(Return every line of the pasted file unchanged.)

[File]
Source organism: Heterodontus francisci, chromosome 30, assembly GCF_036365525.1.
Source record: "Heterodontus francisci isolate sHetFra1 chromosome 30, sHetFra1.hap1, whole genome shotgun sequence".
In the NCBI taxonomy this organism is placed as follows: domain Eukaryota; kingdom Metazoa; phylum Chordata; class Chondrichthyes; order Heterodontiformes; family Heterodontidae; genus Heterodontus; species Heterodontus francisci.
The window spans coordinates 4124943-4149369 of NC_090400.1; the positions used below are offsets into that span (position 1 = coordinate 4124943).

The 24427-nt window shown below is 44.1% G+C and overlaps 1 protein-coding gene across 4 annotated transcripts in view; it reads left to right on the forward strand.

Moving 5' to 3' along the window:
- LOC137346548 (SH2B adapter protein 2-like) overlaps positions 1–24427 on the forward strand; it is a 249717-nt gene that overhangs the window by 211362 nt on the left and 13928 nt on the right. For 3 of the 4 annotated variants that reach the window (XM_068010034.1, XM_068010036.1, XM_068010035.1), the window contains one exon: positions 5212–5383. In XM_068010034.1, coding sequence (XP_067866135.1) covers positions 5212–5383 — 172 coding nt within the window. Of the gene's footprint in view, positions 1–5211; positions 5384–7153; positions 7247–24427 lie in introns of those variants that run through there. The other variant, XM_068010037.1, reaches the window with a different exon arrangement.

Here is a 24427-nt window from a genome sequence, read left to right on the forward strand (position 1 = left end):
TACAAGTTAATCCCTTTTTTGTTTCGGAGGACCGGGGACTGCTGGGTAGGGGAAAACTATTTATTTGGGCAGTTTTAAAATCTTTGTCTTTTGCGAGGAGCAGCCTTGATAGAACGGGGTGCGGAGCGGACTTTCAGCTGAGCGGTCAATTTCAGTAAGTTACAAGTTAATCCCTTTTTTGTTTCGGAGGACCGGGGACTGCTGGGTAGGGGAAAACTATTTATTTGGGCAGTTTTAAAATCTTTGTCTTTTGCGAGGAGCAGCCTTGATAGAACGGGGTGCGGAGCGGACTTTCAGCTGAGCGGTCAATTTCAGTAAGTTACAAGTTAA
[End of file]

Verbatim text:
Source organism: Heterodontus francisci, chromosome 30, assembly GCF_036365525.1.
Source record: "Heterodontus francisci isolate sHetFra1 chromosome 30, sHetFra1.hap1, whole genome shotgun sequence".
In the NCBI taxonomy this organism is placed as follows: domain Eukaryota; kingdom Metazoa; phylum Chordata; class Chondrichthyes; order Heterodontiformes; family Heterodontidae; genus Heterodontus; species Heterodontus francisci.
The window spans coordinates 4124943-4149369 of NC_090400.1; the positions used below are offsets into that span (position 1 = coordinate 4124943).

The 24427-nt window shown below is 44.1% G+C and overlaps 1 protein-coding gene across 4 annotated transcripts in view; it reads left to right on the forward strand.

Moving 5' to 3' along the window:
- LOC137346548 (SH2B adapter protein 2-like) overlaps positions 1–24427 on the forward strand; it is a 249717-nt gene that overhangs the window by 211362 nt on the left and 13928 nt on the right. For 3 of the 4 annotated variants that reach the window (XM_068010034.1, XM_068010036.1, XM_068010035.1), the window contains one exon: positions 5212–5383. In XM_068010034.1, coding sequence (XP_067866135.1) covers positions 5212–5383 — 172 coding nt within the window. Of the gene's footprint in view, positions 1–5211; positions 5384–7153; positions 7247–24427 lie in introns of those variants that run through there. The other variant, XM_068010037.1, reaches the window with a different exon arrangement.

Here is a 24427-nt window from a genome sequence, read left to right on the forward strand (position 1 = left end):
TACAAGTTAATCCCTTTTTTGTTTCGGAGGACCGGGGACTGCTGGGTAGGGGAAAACTATTTATTTGGGCAGTTTTAAAATCTTTGTCTTTTGCGAGGAGCAGCCTTGATAGAACGGGGTGCGGAGCGGACTTTCAGCTGAGCGGTCAATTTCAGTAAGTTACAAGTTAATCCCTTTTTTGTTTCGGAGGACCGGGGACTGCTGGGTAGGGGAAAACTATTTATTTGGGCAGTTTTAAAATCTTTGTCTTTTGCGAGGAGCAGCCTTGATAGAACGGGGTGCGGAGCGGACTTTCAGCTGAGCGGTCAATTTCAGTAAGTTACAAGTTAA